Wondering what to expect from your day-to-day life in Portugal? Here, one expat gives you a “heads up” on a few Portuguese quirks.
When you move to a new country, sometimes it takes a while for you to realise what’s really different about the place, compared to what you’re used to. Before writing this article, I had a good think about some of the quirks of living in Portugal; quirks that I only really grew to understand after I’d been there for several months.
One thing I love about Portuguese shopping malls: they’re always open late. Why do British shops close at the exact time that most people finish work?
1. People shop at all hours
The Portuguese love shiny shopping malls and it seems like there’s always another one opening. One thing that’s great about these malls is that they always open late – seven days a week – often until between 10pm and midnight.
Once you get used to it this makes perfect sense. Why do British shops close at the exact time that most people finish work? These long hours only apply to large malls, however. When it comes to independent shops in smaller towns and villages, sometimes they’ll close for several hours at lunchtime and sometimes they’ll close for whole days. Opening times can seem to be entirely random! Again, though, it makes sense for family-run shops to be affected by family events and random needs – the quid pro quo is friendly service and very reasonable prices.
2. Cafés are part of day-to-day life
Portuguese coffee is some of the best in the world and costs next to nothing compared to the UK’s chain coffee shops. Little wonder, then, that people in Portugal spend many hours in their local cafés. Of course, it’s not just about the coffee, it’s about catching up with neighbours, gossiping, reading the paper or (often) watching football on the ever-present café TV. It’s a wonderful café culture and affordable to all.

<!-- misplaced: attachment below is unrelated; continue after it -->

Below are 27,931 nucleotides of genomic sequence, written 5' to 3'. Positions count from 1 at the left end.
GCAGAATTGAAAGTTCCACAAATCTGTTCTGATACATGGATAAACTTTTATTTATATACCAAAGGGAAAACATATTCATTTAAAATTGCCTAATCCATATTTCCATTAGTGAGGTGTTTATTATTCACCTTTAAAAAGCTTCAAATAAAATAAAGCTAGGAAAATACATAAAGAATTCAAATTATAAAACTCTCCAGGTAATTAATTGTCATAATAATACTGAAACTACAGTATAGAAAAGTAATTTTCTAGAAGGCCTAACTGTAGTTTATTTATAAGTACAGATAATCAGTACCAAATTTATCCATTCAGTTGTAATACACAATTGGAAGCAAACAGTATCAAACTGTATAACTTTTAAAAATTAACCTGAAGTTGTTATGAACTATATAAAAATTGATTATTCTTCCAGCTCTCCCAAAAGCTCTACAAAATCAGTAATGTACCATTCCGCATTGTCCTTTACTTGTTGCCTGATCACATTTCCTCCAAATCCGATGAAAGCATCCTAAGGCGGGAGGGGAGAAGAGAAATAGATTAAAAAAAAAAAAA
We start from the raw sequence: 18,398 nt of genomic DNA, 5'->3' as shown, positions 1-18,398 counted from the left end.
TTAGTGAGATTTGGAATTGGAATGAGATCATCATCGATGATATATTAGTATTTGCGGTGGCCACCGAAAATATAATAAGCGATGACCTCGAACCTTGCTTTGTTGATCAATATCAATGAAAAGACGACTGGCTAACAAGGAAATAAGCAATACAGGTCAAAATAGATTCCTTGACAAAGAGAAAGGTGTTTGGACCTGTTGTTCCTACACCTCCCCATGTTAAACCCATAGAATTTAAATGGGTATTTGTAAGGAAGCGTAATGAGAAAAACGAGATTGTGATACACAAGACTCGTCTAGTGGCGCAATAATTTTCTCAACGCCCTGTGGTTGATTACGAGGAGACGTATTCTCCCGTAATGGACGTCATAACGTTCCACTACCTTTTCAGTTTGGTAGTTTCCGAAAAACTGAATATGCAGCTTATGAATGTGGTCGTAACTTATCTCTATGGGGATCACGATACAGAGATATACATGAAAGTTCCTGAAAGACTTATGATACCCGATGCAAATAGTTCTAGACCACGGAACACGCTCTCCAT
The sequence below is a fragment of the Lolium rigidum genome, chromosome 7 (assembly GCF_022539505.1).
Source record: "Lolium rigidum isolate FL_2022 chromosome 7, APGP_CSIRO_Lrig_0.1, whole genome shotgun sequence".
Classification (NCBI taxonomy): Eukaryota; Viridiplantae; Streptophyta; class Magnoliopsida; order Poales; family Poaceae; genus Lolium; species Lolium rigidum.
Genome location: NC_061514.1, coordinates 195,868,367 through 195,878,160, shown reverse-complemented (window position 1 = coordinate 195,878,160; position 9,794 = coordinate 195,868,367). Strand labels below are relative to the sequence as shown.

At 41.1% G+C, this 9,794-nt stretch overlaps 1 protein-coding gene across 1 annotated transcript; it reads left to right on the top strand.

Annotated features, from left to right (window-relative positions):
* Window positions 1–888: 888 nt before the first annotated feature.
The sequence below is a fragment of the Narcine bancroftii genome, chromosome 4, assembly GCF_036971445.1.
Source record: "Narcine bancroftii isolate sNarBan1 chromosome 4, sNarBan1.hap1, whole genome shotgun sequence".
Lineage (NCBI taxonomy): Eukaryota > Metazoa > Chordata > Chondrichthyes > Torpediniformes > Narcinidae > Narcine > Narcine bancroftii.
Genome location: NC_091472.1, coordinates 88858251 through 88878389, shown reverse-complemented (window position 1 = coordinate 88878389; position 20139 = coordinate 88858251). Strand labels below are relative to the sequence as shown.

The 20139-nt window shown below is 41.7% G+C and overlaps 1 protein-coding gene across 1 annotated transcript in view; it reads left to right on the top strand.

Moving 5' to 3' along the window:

3. No need to rush
Portugal’s reputation for a relaxed pace of life is well deserved. It can be maddening when you’re trying to get things done quickly, but once you allow yourself to settle into it, the frenetic pace of the UK seems unpleasant and unnecessary.
There are two key exceptions to this slow pace, however. Cities like Lisbon and Porto do still feel like cities, especially at rush hour. Secondly, if you’re out on the road, you’ll soon realise that the one time many Portuguese don’t take things slow is when they’re behind the wheel of a car.
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4. Life is about being, not buying
The difference in attitudes to materialism between Portugal and (most specifically) the UK are jarringly noticeable if you spend time in both countries. Many Brits spend much of their lives endlessly buying consumer goods, leasing shiny cars and splashing out on the latest electronics.
While this attitude has rubbed off on some of Portugal’s younger citizens, to many it’s all rather unnecessary and undignified. Taking the time for a slow meal with all the family around is held in higher esteem than a new gadget or a high-paying job.
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5. People respect authority, usually!
Portugal is known for having a thriving “black economy,” and it’s not at all unusual for workers to be paid in cash, or contractors to offer a discount to avoid IVA (VAT).
Yet in other respects, the Portuguese are very happy to accept authority without complaining. Police are treated with a high level of respect and Portuguese youngsters would be extremely unlikely to proffer any back chat. People will queue endlessly in government buildings without moaning. There is generally a happy acceptance of the status quo, that all helps to foster a sense of positivity and community spirit.
Like I say, the country has quirks: learn to love them!
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